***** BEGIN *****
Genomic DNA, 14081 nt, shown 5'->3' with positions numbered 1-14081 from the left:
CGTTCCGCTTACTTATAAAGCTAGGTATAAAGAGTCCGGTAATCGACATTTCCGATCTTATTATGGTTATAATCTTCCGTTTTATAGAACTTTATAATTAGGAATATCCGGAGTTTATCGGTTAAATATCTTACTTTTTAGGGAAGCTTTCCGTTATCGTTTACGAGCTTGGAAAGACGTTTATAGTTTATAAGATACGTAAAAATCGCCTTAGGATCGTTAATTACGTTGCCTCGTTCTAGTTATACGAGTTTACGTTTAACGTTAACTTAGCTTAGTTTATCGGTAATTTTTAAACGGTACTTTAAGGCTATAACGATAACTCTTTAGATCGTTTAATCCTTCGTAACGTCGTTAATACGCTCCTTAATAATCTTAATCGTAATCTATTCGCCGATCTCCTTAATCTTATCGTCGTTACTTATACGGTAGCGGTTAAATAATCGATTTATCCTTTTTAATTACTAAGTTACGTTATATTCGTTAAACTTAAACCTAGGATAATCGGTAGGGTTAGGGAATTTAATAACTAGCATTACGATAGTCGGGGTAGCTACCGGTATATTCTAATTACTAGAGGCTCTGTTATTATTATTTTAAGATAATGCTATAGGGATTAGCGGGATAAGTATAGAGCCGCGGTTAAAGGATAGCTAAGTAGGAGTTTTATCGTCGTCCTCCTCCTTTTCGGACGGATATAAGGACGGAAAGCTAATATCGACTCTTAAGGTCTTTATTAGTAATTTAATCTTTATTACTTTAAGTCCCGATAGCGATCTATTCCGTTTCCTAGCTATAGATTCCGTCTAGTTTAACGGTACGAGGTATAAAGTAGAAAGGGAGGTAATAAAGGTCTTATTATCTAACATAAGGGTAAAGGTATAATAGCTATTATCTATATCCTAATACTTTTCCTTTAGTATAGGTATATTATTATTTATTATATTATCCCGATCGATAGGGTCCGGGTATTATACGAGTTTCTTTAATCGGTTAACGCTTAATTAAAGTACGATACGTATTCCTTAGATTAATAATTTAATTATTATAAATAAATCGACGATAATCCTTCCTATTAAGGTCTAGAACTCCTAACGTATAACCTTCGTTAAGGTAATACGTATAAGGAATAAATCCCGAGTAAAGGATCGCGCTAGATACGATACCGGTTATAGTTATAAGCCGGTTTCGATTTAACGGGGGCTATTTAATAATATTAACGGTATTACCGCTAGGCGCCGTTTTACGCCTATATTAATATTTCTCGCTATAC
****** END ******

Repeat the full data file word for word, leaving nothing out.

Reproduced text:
Genomic DNA, 14081 nt, shown 5'->3' with positions numbered 1-14081 from the left:
CGTTCCGCTTACTTATAAAGCTAGGTATAAAGAGTCCGGTAATCGACATTTCCGATCTTATTATGGTTATAATCTTCCGTTTTATAGAACTTTATAATTAGGAATATCCGGAGTTTATCGGTTAAATATCTTACTTTTTAGGGAAGCTTTCCGTTATCGTTTACGAGCTTGGAAAGACGTTTATAGTTTATAAGATACGTAAAAATCGCCTTAGGATCGTTAATTACGTTGCCTCGTTCTAGTTATACGAGTTTACGTTTAACGTTAACTTAGCTTAGTTTATCGGTAATTTTTAAACGGTACTTTAAGGCTATAACGATAACTCTTTAGATCGTTTAATCCTTCGTAACGTCGTTAATACGCTCCTTAATAATCTTAATCGTAATCTATTCGCCGATCTCCTTAATCTTATCGTCGTTACTTATACGGTAGCGGTTAAATAATCGATTTATCCTTTTTAATTACTAAGTTACGTTATATTCGTTAAACTTAAACCTAGGATAATCGGTAGGGTTAGGGAATTTAATAACTAGCATTACGATAGTCGGGGTAGCTACCGGTATATTCTAATTACTAGAGGCTCTGTTATTATTATTTTAAGATAATGCTATAGGGATTAGCGGGATAAGTATAGAGCCGCGGTTAAAGGATAGCTAAGTAGGAGTTTTATCGTCGTCCTCCTCCTTTTCGGACGGATATAAGGACGGAAAGCTAATATCGACTCTTAAGGTCTTTATTAGTAATTTAATCTTTATTACTTTAAGTCCCGATAGCGATCTATTCCGTTTCCTAGCTATAGATTCCGTCTAGTTTAACGGTACGAGGTATAAAGTAGAAAGGGAGGTAATAAAGGTCTTATTATCTAACATAAGGGTAAAGGTATAATAGCTATTATCTATATCCTAATACTTTTCCTTTAGTATAGGTATATTATTATTTATTATATTATCCCGATCGATAGGGTCCGGGTATTATACGAGTTTCTTTAATCGGTTAACGCTTAATTAAAGTACGATACGTATTCCTTAGATTAATAATTTAATTATTATAAATAAATCGACGATAATCCTTCCTATTAAGGTCTAGAACTCCTAACGTATAACCTTCGTTAAGGTAATACGTATAAGGAATAAATCCCGAGTAAAGGATCGCGCTAGATACGATACCGGTTATAGTTATAAGCCGGTTTCGATTTAACGGGGGCTATTTAATAATATTAACGGTATTACCGCTAGGCGCCGTTTTACGCCTATATTAATATTTCTCGCTATAC